There are many opinions about solar power.  And, full disclosure, I installed owned solar panels on my roof – not for everybody, but I am very happy with the decision.

Many of the homes in PebbleCreek have solar panels, but as you evaluate the value of a home with solar, some questions to ask are:

ARE THE PANELS OWNED OR LEASED?  If the panels are owned, they will generally (but not always) transfer with the house.  The new owner would not expect regular bills from the solar company, although there could be maintenance costs.  There will still be a monthly payment to the electric company for the connection to the grid, billing and so forth.  As I type, that bill is about $20 a month.

If the panels are leased, and the lease is not pre-paid, a new owner can expect to pay regular monthly bills to the solar company for the remainder of the lease.  Depending on how the lease documents are written, a new owner might also need to qualify to take over the lease.  

If the panels are leased, but the lease is pre-paid, then the owner would not expect regular bills from the solar company for the remainder of the lease.

It is also possible that our local electric utility, APS, has placed panels on the roof and is paying the homeowner a fixed monthly amount of “rent” for the roof space.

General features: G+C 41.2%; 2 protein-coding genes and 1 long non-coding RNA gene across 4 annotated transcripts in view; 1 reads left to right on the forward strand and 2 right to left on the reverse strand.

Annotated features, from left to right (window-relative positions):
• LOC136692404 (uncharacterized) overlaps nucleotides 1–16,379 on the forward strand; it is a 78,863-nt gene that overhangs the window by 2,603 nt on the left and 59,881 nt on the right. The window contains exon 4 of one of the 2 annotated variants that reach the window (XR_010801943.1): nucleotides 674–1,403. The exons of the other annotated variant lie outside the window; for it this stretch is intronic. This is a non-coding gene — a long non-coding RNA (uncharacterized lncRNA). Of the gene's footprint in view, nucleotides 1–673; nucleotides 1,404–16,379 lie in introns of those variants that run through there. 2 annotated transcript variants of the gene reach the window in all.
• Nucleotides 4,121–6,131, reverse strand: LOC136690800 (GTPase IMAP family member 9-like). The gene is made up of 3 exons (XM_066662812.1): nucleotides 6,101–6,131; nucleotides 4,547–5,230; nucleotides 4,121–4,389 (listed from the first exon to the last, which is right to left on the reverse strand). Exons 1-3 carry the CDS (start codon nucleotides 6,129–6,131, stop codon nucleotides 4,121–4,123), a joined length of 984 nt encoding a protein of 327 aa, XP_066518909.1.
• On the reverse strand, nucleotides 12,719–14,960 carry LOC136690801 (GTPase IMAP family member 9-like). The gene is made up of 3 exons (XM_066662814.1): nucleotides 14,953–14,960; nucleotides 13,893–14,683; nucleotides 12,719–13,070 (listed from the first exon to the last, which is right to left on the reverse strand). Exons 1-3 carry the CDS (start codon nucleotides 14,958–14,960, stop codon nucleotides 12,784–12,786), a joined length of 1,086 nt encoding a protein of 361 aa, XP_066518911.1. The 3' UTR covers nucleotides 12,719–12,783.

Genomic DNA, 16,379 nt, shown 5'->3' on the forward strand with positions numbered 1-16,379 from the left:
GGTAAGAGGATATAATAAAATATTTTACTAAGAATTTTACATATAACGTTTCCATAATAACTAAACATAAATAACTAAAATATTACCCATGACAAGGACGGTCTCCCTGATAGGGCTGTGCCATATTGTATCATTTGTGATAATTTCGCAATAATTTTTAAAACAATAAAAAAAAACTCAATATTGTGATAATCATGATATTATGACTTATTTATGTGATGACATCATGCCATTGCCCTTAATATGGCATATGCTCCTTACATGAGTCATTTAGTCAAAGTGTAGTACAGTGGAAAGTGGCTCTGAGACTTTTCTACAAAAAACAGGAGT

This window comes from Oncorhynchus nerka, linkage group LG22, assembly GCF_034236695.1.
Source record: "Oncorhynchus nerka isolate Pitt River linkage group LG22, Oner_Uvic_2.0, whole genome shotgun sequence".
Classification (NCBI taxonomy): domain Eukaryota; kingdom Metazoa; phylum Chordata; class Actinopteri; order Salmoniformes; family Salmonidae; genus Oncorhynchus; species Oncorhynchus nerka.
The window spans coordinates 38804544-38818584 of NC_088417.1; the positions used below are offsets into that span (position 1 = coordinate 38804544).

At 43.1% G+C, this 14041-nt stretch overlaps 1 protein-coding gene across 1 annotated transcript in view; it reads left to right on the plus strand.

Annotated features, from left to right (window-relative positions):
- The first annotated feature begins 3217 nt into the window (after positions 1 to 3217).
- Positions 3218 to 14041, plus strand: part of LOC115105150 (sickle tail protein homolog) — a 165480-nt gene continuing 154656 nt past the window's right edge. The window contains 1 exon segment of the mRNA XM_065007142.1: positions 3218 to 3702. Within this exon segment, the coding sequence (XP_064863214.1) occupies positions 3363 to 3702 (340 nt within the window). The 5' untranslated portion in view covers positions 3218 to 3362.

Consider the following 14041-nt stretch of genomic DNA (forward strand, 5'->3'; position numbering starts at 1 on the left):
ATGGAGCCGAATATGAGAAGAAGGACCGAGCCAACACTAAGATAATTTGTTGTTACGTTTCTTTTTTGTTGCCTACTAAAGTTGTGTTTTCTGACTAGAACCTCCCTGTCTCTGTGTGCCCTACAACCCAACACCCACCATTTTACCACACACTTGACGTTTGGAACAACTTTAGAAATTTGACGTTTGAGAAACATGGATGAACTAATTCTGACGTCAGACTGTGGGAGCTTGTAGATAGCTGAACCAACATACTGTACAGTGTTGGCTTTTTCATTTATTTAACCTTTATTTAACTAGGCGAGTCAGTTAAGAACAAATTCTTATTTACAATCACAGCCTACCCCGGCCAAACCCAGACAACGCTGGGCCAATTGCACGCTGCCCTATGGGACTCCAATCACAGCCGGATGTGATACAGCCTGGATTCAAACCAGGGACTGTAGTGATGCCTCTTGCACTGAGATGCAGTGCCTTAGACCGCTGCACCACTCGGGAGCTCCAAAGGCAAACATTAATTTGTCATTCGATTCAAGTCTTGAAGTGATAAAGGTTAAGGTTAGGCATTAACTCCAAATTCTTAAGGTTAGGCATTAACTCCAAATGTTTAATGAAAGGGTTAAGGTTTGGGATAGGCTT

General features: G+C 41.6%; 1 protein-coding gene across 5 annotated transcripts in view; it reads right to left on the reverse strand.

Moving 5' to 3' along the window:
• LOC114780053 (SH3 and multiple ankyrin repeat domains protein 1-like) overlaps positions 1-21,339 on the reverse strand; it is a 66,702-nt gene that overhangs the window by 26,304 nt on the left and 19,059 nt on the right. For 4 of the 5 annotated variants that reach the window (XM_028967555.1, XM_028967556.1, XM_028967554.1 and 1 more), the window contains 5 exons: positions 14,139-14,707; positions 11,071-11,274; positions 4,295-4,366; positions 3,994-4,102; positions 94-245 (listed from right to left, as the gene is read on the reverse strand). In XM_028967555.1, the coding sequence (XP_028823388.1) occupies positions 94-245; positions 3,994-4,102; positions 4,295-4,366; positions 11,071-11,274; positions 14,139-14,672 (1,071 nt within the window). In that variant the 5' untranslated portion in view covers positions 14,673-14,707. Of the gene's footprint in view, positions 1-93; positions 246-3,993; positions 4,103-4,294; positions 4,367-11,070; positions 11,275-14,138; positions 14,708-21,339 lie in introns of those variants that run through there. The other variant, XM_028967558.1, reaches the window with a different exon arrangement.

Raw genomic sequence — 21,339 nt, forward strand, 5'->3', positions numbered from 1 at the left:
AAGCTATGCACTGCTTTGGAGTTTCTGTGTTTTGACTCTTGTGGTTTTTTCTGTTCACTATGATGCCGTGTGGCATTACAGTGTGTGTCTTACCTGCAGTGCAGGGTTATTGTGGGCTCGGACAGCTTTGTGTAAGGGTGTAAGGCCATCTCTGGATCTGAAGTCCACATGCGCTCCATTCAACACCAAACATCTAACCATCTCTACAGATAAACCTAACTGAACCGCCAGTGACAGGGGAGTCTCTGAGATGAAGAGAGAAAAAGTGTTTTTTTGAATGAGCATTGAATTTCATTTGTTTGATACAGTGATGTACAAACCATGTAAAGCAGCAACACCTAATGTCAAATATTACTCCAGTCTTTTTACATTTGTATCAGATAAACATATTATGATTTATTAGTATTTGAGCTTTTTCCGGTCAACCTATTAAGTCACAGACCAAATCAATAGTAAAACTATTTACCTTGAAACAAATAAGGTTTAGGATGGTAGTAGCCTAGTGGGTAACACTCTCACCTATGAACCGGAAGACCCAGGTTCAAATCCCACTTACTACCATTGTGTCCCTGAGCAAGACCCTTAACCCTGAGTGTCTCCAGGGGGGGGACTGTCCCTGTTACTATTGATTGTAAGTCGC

In all cases, it is very important to get copies of the solar documents and review the details!

HOW MUCH ELECTRICITY HAVE THE PANELS BEEN GENERATING?  As I said before, even with solar panels, there is a monthly bill just to have an electric meter and be connected to the grid.  But beyond that, there could be a charge for electricity.  After all, every one uses electricity differently – and the panels may not generate enough energy to cover your particular electric needs.  When evaluating a home with solar panels, it is a good idea to get a copy of a year’s worth of electric bills from the current owner and to look at the solar documents to see what kind of guarantees there are (if any) on the amount of electricity that will be generated.  (Note that the heaviest electric usage is in the summer…  so, when looking at past electric usage, it is important to know how the house has been used in the summer.)